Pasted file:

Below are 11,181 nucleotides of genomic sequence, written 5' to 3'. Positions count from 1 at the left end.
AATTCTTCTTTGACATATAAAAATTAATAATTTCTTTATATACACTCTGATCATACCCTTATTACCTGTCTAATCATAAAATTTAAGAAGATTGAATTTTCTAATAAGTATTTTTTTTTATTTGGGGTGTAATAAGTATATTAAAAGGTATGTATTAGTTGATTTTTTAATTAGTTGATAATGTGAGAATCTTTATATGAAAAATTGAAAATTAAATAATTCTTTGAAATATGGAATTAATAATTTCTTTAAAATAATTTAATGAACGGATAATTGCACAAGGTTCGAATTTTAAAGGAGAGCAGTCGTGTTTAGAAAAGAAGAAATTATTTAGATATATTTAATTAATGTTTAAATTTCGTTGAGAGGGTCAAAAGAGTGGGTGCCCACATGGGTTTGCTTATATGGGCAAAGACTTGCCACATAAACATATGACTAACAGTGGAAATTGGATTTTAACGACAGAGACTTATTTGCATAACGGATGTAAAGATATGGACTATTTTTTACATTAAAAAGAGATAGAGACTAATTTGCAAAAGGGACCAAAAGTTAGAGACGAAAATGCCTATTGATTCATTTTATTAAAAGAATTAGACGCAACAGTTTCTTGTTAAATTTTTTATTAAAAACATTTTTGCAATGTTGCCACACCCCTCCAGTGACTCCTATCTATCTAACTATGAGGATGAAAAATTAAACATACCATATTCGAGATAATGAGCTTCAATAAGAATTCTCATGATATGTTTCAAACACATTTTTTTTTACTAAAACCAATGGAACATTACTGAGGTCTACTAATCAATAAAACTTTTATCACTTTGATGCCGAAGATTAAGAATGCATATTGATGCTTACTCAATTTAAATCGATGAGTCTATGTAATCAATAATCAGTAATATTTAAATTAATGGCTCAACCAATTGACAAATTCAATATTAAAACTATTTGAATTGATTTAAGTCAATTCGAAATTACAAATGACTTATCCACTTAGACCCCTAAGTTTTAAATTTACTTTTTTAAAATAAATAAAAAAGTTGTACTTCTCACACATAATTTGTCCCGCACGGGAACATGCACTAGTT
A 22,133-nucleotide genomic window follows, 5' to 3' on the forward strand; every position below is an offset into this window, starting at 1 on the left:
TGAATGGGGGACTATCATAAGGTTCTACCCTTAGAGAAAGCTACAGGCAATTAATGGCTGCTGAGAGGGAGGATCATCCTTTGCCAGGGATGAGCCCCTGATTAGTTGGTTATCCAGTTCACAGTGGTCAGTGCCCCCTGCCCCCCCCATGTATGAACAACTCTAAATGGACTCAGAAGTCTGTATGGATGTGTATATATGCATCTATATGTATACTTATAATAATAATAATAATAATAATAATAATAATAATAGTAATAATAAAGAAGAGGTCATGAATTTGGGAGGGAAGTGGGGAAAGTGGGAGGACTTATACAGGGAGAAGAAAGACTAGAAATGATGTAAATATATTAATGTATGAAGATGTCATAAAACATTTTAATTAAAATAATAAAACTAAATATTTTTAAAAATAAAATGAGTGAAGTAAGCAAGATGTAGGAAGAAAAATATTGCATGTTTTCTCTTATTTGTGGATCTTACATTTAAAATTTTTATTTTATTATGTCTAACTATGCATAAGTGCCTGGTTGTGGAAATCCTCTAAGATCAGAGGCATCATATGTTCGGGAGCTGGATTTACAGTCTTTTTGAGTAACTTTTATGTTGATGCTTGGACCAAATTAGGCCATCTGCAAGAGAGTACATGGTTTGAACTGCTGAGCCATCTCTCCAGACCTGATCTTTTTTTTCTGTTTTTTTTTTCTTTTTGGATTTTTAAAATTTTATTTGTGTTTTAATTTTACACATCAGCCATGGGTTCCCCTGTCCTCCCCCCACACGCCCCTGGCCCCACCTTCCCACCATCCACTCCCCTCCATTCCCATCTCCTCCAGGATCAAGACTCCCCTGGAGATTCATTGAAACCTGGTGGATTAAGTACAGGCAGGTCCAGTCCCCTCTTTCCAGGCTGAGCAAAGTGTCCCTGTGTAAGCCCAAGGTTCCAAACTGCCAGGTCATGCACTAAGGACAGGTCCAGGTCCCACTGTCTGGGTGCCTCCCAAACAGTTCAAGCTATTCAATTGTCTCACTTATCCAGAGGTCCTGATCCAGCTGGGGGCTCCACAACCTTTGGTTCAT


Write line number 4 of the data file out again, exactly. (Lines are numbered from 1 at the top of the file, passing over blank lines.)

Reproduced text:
TGAATGGGGGACTATCATAAGGTTCTACCCTTAGAGAAAGCTACAGGCAATTAATGGCTGCTGAGAGGGAGGATCATCCTTTGCCAGGGATGAGCCCCTGATTAGTTGGTTATCCAGTTCACAGTGGTCAGTGCCCCCTGCCCCCCCCATGTATGAACAACTCTAAATGGACTCAGAAGTCTGTATGGATGTGTATATATGCATCTATATGTATACTTATAATAATAATAATAATAATAATAATAATAATAATAGTAATAATAAAGAAGAGGTCATGAATTTGGGAGGGAAGTGGGGAAAGTGGGAGGACTTATACAGGGAGAAGAAAGACTAGAAATGATGTAAATATATTAATGTATGAAGATGTCATAAAACATTTTAATTAAAATAATAAAACTAAATATTTTTAAAAATAAAATGAGTGAAGTAAGCAAGATGTAGGAAGAAAAATATTGCATGTTTTCTCTTATTTGTGGATCTTACATTTAAAATTTTTATTTTATTATGTCTAACTATGCATAAGTGCCTGGTTGTGGAAATCCTCTAAGATCAGAGGCATCATATGTTCGGGAGCTGGATTTACAGTCTTTTTGAGTAACTTTTATGTTGATGCTTGGACCAAATTAGGCCATCTGCAAGAGAGTACATGGTTTGAACTGCTGAGCCATCTCTCCAGACCTGATCTTTTTTTTCTGTTTTTTTTTTCTTTTTGGATTTTTAAAATTTTATTTGTGTTTTAATTTTACACATCAGCCATGGGTTCCCCTGTCCTCCCCCCACACGCCCCTGGCCCCACCTTCCCACCATCCACTCCCCTCCATTCCCATCTCCTCCAGGATCAAGACTCCCCTGGAGATTCATTGAAACCTGGTGGATTAAGTACAGGCAGGTCCAGTCCCCTCTTTCCAGGCTGAGCAAAGTGTCCCTGTGTAAGCCCAAGGTTCCAAACTGCCAGGTCATGCACTAAGGACAGGTCCAGGTCCCACTGTCTGGGTGCCTCCCAAACAGTTCAAGCTATTCAATTGTCTCACTTATCCAGAGGTCCTGATCCAGCTGGGGGCTCCACAACCTTTGGTTCAT